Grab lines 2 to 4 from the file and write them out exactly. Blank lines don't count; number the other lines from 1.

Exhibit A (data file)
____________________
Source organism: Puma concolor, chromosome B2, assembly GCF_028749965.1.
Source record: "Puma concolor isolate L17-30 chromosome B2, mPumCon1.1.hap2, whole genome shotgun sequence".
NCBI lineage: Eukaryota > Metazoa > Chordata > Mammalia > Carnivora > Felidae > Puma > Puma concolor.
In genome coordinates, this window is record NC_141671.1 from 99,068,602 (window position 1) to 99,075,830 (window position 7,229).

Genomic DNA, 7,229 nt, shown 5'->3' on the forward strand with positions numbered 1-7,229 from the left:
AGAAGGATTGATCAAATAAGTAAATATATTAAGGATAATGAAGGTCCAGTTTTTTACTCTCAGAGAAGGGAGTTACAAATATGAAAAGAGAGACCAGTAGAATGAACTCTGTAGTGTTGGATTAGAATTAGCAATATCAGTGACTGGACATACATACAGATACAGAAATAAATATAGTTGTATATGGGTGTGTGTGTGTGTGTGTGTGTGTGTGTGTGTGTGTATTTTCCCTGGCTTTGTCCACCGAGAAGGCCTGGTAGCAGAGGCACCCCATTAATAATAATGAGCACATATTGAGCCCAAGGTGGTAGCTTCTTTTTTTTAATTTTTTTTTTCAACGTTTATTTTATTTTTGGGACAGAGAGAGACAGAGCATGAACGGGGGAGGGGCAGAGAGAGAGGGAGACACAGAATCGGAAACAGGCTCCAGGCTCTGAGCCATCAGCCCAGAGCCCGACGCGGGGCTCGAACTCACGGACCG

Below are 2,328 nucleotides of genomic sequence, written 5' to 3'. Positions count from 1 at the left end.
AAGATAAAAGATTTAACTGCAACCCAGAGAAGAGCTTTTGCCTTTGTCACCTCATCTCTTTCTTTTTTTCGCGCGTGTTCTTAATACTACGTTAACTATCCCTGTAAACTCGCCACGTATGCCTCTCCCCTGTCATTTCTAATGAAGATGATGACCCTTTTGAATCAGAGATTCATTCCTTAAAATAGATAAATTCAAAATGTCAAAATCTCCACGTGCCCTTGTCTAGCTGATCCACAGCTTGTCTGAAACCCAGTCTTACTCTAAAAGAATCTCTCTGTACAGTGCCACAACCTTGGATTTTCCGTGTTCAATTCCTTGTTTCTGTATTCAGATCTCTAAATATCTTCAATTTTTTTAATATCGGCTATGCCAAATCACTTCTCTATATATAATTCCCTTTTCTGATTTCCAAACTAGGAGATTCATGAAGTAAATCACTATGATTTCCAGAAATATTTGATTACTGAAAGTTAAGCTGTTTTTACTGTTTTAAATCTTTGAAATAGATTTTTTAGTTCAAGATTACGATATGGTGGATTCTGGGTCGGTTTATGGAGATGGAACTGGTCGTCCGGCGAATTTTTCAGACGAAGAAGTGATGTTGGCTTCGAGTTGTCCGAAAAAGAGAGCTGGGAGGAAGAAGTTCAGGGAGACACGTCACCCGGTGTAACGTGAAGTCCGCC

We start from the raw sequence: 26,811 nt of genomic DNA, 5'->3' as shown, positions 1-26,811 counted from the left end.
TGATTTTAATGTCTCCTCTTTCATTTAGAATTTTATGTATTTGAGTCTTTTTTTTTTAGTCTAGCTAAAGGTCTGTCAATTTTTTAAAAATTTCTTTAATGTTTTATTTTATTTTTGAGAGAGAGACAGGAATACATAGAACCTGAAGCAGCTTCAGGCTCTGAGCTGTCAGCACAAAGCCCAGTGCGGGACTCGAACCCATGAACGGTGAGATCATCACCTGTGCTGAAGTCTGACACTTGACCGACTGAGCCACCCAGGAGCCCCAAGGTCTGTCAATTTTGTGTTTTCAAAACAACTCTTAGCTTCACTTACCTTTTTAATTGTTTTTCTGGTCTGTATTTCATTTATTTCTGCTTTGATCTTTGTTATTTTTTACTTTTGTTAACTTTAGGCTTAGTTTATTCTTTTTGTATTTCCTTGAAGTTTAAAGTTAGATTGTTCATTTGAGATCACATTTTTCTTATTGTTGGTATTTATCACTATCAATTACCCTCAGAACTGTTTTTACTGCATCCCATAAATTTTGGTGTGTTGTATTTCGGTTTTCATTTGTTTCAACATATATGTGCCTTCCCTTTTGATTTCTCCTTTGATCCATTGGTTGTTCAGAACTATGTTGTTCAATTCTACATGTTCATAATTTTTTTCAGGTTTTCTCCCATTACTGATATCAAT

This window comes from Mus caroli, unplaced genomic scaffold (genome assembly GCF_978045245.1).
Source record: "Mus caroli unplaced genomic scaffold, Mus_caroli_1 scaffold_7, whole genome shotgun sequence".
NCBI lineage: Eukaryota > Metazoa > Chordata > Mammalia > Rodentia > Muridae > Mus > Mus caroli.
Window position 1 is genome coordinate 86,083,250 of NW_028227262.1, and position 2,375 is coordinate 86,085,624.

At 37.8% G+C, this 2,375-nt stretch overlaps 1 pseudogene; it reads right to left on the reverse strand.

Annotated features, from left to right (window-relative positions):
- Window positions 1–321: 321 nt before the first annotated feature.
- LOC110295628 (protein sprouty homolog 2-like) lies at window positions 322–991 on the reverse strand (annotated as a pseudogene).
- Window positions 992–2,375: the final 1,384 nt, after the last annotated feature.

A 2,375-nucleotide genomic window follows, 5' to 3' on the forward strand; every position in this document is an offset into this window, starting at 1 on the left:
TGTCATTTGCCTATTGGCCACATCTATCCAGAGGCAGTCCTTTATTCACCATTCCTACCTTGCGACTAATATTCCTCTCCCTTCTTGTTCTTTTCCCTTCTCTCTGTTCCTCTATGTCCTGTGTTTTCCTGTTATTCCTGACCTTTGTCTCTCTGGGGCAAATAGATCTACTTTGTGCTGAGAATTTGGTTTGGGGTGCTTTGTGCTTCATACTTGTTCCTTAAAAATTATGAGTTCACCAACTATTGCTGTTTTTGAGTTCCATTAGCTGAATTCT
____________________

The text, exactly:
Source record: "Puma concolor isolate L17-30 chromosome B2, mPumCon1.1.hap2, whole genome shotgun sequence".
NCBI lineage: Eukaryota > Metazoa > Chordata > Mammalia > Carnivora > Felidae > Puma > Puma concolor.
In genome coordinates, this window is record NC_141671.1 from 99,068,602 (window position 1) to 99,075,830 (window position 7,229).